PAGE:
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Home > The Buzz, To See or Not To See > Review: Manhattan Theatre Club’s “The Snow Geese” Attempts to Take Flight

Review: Manhattan Theatre Club’s “The Snow Geese” Attempts to Take Flight

October 24th, 2013

Contributor Lindsay B. Davis watches Manhattan Theatre Club’s latest endeavor attempt to take flight.

Christopher Invar and Mary-Louise Parker in "The Snow Geese." (photo: Joan Marcus)

Christopher Invar and Mary-Louise Parker in “The Snow Geese.” (photo: Joan Marcus)

“And that’s what people want to see when they go to the theater. I believe at the end of the day, they want to see themselves—parts of their lives they can recognize.”—Viola Davis

Theater about the 1 percent is tricky business. It can be done with a satirical hand in the tradition of Noel Coward or more starkly in the naturalistic vein of Chekhov. New works about the woes of the wealthy seem few and far between, perhaps a reflection of our nation’s largest income gap in 100 years or the challenge of creating empathetic characters and storylines when the rich, according to many, seem to have so little justification for complaints. On Broadway, where tickets average $100 and banks or airlines own theaters, perhaps the upper class is exactly to whom new shows are now catering.  

snowgeese1Into this economic and social climate swoops The Snow Geese, a new drama at Manhattan Theatre Club by Sharr White (an advertising executive with a rather fruitful, labor intensive hobby of writing Broadway plays, most recently The Other Place) starring MTC darling, Mary-Louise Parker (of TV’s Weeds fame seen most recently on Broadway in Hedda Gabler in 2009 and more notably before that, Proof). Parker plays Elizabeth Gaesling, a widowed upper class woman grieving the recent loss of her husband, Theodore (Christopher Innvar, appearing briefly for one scene in flashback). Set against the backdrop of World War I, the Gaesling family is comprised of two young, handsome sons Duncan and Arnold (Evan Jonigkeit and stand-out newcomer Brian Cross), Elizabeth’s sister/maid Clarissa (Victoria Clark) and brother-in-law, the German born doctor Max (Danny Burstein), and a newly emigrated Ukranian maid, Viktorya Gryaznoy (Jessica Love in a perfectly drawn Broadway debut).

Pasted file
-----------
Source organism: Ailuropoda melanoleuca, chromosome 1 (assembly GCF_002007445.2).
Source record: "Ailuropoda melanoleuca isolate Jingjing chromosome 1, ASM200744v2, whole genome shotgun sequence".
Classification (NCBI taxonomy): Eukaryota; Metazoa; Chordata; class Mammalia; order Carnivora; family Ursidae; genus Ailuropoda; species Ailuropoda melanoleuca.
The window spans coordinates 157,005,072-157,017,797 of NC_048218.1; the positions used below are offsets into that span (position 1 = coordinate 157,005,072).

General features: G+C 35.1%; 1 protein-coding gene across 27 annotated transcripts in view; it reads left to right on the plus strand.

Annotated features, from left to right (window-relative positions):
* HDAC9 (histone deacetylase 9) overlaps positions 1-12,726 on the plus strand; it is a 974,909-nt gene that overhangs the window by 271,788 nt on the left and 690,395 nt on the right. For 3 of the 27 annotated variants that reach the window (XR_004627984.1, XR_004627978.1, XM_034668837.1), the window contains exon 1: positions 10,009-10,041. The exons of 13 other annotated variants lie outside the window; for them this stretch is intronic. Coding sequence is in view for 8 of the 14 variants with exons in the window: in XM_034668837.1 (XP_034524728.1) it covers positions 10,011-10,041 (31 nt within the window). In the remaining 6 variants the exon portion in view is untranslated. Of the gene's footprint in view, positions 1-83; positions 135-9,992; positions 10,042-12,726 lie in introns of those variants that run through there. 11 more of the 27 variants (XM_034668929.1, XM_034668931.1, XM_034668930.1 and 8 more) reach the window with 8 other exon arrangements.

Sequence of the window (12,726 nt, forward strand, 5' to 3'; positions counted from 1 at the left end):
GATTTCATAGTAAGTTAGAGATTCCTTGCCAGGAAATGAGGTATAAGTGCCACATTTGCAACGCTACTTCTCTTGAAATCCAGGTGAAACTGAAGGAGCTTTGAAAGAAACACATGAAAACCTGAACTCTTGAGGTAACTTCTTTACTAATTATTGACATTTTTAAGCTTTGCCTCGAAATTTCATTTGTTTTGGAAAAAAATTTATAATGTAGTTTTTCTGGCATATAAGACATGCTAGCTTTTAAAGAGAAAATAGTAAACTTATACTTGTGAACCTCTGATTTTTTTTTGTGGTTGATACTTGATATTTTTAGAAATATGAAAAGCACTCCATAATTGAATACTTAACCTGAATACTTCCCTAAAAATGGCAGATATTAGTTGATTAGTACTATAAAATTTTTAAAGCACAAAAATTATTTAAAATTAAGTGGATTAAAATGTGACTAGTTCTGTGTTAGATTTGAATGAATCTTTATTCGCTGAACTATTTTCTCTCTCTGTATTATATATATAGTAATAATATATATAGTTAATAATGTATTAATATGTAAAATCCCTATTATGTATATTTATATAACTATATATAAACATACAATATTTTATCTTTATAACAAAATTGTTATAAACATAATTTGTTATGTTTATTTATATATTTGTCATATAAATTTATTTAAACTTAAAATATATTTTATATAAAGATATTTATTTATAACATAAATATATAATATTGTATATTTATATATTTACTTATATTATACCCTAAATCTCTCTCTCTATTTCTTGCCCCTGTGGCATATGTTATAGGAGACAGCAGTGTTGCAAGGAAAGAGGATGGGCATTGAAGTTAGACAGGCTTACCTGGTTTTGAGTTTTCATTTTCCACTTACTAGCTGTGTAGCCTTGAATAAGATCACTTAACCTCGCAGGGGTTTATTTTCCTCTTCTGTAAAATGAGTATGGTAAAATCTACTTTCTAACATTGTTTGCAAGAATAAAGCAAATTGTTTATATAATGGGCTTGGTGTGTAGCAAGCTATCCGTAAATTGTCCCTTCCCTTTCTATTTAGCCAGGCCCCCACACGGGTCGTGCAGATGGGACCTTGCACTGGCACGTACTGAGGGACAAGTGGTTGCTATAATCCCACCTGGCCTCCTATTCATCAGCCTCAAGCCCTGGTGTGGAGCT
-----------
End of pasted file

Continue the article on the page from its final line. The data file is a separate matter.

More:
Set in 1917, the action takes place at the family’s upstate hunting lodge for an annual shooting party that becomes far less a party than an opportunity for dark secrets to be revealed, including the reality of the family’s finances. The Gaeslings are, in plain terms and thanks to the late patriarch’s mishandlings, broke as a bucket. Arnold, the younger son whose nickname “Pigeon” adds one of many bird metaphors that were as lost on me as the geese/Gaesling one, makes it his mission to wake everybody up to reality and proceeds with an endearing, revolutionary zeal. Meanwhile, as older brother Duncan prepares to go off to war, his overly confident veneer breaks down once he begins to learn the truth. 

The Snow Geese‘s individual parts are far greater than the sum total of the production. These are talented actors giving very human performances under the astute direction of Daniel Sullivan (Rabbit Hole and Proof, for which he worked with Parker and won a Tony award). Broadway veteran Burstein, fresh off his role in Talley’s Folly at the Roundabout, proves once again he is a master of dialects and comedy, while Clark portrays the austere reserve of a woman hardened by her adversity. Love’s Ukrainian maid is spot-on both in affect, accent and understatement, following in the tradition of “other” and “outsider” characters that, while dismissed by their superiors, can penetrate and see the truth most miss. The eldest son played by Jonigkeit is the consummate Golden Boy with charm and comedic timing making best use of his character’s pension for puns and embodying the spirit of American optimism and patriotism that when examined more closely, says as much about the personal as it does the political.

Mary-Louise Parker, while demonstrating a beautiful fragility and persistent effort to maintain strength as the walls of denial come crumbling down (I am a fan and can watch Parker smile through the pain and lend her wry humor to just about anything) seems overpowered by her surroundings. I might even go so far as to say she is miscast. It could be a function of a script that lends less dynamic tension to her journey, since Elizabeth’s journey is part grief process and part preparation for an empty nest. All in all, there is a specificity to Parker’s work that did not in this case feel perfectly matched with the role. Despite its ambitious themes The Snow Geese never really takes flight.

Lindsay B. Davis is an arts/culture journalist and theater artist living in New York City.

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